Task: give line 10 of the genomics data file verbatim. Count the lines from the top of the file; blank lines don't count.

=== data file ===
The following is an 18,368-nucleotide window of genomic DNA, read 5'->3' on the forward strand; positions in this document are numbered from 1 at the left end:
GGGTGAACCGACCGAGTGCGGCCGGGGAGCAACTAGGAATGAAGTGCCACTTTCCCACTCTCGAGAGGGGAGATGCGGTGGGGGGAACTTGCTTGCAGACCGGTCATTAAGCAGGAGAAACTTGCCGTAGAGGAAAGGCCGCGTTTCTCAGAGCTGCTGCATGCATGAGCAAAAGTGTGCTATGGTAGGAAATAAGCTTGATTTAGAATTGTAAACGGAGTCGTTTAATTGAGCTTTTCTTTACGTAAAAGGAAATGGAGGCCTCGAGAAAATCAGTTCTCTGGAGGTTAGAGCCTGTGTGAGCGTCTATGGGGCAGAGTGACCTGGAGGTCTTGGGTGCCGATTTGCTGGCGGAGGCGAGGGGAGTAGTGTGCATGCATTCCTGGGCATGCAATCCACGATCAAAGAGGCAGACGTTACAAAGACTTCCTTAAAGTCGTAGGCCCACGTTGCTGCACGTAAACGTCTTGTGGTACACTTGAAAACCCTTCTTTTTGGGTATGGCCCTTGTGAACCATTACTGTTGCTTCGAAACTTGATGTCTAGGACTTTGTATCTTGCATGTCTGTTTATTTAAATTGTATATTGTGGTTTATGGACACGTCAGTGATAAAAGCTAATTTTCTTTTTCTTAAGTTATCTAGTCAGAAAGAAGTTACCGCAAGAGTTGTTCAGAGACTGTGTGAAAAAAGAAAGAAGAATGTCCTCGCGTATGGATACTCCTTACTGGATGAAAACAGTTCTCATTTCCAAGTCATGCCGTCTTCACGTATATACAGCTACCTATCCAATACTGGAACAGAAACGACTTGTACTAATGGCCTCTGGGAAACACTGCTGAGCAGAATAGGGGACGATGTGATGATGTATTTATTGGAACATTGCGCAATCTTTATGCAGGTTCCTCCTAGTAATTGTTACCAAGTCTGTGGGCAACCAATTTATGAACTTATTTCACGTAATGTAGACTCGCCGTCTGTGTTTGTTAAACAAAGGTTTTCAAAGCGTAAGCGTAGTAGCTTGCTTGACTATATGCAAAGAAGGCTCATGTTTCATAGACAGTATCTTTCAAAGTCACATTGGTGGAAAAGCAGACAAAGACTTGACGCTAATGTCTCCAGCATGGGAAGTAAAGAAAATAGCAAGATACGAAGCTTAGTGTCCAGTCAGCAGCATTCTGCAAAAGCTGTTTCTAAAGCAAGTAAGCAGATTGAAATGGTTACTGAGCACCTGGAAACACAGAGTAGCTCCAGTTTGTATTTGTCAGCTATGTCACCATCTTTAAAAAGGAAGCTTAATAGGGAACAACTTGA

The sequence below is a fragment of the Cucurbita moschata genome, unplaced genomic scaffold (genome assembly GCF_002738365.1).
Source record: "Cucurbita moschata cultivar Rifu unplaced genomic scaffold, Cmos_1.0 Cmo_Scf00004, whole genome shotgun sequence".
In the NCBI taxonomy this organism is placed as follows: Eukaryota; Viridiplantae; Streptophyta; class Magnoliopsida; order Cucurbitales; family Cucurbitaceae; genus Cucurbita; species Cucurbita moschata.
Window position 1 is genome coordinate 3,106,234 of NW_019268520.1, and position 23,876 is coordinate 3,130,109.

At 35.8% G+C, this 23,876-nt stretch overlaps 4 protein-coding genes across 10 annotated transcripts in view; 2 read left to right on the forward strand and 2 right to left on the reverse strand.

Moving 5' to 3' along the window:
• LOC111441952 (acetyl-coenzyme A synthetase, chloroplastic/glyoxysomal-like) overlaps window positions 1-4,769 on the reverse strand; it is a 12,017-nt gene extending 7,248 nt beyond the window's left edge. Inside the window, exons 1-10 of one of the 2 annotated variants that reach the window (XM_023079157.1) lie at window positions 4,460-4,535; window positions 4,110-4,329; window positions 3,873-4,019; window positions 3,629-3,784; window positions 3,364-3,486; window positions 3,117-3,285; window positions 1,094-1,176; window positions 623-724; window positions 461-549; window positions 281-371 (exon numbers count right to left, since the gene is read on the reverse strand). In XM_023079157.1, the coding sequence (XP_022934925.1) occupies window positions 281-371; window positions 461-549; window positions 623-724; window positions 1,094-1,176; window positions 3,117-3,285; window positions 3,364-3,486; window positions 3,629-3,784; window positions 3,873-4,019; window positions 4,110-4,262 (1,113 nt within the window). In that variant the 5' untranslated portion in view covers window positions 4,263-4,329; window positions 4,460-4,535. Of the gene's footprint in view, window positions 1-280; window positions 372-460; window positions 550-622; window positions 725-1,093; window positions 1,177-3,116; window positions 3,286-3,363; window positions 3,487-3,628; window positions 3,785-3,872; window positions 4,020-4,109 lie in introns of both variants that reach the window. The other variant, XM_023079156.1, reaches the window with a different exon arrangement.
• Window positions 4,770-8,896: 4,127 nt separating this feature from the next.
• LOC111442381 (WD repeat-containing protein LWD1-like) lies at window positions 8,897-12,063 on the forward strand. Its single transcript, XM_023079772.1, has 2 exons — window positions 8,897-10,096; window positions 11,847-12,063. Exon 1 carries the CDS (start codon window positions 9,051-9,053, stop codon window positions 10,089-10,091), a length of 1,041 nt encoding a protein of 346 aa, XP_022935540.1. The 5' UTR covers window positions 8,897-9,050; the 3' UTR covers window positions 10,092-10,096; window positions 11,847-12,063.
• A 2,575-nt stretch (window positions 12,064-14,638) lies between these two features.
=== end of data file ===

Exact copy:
• Window positions 4,770-8,896: 4,127 nt separating this feature from the next.